said support comprising a housing, and said manuallyadjustable means comprising a second, flexible, dielectric rod secured at one end to said core, and extending at its opposite end slidably into said housing,

a shaft rotatably mounted in said housing and projecting to the exterior, of said housing for manual rotation selectively in opposite directions, and

means connecting said second rod to said shaft for longitudinal reciprocation thereby upon rotation of said shaft in opposite directions.

6. An antenna as defined in claim 5, wherein the lastnamed connecting means comprises:

a stationary bracket mounted in said housing beneath said shaft to guide the opposite end of said second rod for movement transverse to said shaft, and

means interposed between said bracket and said shaft to hold said second rod frictionally in engagement with the peripheral surface of said shaft.

References Cited UNITED STATES PATENTS 2,931,034 3/1960 Harrison et a1. 343-787 3,293,646 12/1966 Brueckmann 343-750 10 3,438,042 4/ 1969 Kuecken 343-792 ELI LIEBERMAN, Primary Examiner Us. 01. X.R.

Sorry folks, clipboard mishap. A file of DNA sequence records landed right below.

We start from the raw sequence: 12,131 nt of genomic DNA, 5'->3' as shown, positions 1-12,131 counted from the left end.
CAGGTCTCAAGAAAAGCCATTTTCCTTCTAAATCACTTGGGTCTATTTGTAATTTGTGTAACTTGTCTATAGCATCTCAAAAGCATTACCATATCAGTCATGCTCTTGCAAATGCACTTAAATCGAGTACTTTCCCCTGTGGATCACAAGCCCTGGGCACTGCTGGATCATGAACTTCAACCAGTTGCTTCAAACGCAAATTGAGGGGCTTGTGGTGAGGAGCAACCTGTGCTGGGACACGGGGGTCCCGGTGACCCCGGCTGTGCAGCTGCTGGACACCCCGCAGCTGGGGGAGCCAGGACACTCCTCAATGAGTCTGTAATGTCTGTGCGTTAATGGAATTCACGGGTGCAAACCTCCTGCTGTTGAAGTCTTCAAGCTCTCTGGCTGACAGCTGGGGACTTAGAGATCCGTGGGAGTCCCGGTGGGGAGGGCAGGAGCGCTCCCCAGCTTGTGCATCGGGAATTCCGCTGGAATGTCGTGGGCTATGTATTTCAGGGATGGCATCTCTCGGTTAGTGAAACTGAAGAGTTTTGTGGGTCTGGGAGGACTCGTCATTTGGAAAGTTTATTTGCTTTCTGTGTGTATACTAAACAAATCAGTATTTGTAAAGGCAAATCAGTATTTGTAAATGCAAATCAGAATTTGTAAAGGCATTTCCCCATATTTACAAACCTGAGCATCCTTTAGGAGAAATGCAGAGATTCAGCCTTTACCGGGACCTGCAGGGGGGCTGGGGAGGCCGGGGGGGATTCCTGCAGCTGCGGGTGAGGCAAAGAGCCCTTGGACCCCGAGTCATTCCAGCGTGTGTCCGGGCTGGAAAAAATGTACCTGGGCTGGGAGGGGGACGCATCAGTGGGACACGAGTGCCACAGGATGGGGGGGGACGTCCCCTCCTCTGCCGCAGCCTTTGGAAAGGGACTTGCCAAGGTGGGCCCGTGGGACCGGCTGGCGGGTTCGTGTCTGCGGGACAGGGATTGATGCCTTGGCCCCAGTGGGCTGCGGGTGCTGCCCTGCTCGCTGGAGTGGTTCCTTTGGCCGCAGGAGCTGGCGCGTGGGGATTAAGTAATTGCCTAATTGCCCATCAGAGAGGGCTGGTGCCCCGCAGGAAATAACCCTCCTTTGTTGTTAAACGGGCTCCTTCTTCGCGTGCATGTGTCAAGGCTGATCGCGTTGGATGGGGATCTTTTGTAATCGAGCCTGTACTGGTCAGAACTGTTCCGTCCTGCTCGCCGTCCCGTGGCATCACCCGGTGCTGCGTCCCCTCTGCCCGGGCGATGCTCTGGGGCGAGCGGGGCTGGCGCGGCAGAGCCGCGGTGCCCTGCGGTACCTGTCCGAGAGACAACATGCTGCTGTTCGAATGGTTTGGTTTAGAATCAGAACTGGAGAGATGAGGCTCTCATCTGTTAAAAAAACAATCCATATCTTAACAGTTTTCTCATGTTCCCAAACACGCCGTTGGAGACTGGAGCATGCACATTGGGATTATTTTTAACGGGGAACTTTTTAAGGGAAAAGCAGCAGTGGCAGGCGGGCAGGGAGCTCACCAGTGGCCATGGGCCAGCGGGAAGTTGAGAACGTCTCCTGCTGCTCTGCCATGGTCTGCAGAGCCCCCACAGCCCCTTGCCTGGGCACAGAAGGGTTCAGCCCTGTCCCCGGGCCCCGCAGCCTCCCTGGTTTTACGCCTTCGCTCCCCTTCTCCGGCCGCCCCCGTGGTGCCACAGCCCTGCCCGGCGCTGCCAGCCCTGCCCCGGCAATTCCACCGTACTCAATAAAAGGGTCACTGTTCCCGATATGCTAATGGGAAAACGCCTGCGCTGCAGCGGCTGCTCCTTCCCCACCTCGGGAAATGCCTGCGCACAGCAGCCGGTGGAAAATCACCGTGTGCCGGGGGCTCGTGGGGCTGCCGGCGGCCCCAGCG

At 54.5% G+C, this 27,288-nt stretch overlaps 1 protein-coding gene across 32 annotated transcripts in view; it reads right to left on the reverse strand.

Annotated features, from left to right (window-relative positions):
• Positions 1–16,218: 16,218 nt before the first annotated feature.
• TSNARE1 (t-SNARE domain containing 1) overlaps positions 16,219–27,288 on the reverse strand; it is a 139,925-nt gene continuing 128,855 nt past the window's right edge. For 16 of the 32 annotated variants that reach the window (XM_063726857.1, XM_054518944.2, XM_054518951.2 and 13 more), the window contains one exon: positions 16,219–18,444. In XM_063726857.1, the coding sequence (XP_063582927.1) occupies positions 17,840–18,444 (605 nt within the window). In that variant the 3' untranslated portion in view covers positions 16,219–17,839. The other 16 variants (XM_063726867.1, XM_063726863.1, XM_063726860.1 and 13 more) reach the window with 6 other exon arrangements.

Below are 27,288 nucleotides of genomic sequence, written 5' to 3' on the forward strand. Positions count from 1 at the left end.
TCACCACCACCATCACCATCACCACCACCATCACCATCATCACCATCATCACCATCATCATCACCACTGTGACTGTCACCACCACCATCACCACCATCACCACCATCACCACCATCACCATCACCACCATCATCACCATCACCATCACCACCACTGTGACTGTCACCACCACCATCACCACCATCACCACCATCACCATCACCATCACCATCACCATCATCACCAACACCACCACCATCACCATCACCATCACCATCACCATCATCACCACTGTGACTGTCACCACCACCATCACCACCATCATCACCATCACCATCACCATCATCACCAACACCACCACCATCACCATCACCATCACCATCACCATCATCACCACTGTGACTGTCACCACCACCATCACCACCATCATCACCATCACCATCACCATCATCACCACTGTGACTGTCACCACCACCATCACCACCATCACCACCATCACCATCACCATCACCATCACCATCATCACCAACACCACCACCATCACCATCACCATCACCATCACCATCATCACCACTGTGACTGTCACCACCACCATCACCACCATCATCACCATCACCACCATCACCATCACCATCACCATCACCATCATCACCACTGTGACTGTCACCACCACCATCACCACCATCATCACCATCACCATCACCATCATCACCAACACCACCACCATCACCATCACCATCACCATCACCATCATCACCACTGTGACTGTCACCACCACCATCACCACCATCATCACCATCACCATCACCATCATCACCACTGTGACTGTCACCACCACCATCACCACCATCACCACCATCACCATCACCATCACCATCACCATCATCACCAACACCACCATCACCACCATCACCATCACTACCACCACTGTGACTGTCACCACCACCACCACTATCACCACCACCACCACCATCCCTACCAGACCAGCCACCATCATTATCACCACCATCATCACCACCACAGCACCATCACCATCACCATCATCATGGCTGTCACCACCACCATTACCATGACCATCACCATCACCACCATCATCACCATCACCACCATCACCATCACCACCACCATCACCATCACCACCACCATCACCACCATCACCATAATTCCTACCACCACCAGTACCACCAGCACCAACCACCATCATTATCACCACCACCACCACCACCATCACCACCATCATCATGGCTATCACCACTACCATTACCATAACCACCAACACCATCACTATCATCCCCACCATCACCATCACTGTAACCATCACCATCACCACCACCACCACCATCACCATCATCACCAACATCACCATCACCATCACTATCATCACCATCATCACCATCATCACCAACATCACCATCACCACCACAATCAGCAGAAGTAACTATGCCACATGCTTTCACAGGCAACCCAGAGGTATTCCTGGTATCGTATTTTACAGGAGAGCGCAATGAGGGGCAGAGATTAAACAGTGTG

Patent Citations
Cited PatentFiling datePublication dateApplicantTitle
US2931034 *Jul 7, 1958Mar 29, 1960Avco Mfg CorpVariable inductance for loading antenna
US3293646 *Jul 8, 1965Dec 20, 1966Brueckmann HelmutFerrite-filled, coaxial-stub, antenna tuner
US3438042 *Mar 3, 1966Apr 8, 1969Gen Dynamics CorpCenter fed vertical dipole antenna
Referenced by
Citing PatentFiling datePublication dateApplicantTitle
US3671972 *Jan 7, 1970Jun 20, 1972Thorkelson OswaldAdjustable center loaded antenna arrangement
US3721900 *Apr 15, 1971Mar 20, 1973Gen ElectricMicrowave detection instrument and antenna therefor
US4167738 *Jun 27, 1977Sep 11, 1979Dennis KirkendallAntenna mounted tuning indicator
US4196394 *Feb 14, 1977Apr 1, 1980Solitron Devices, Inc.Antenna/like impedance matcher
US4201990 *Jul 22, 1977May 6, 1980Hustler, Inc.Tunable dipole antenna
US4442364 *Jul 19, 1982Apr 10, 1984Bicc Public Limited CompanyOverhead electric transmission systems
US4935746 *May 26, 1989Jun 19, 1990Wells Donald HEfficiency monitoring antenna
Classifications
U.S. Classification343/703, 343/792, 343/750
International ClassificationH01Q9/04, H01Q9/14
Cooperative ClassificationH01Q9/145
European ClassificationH01Q9/14B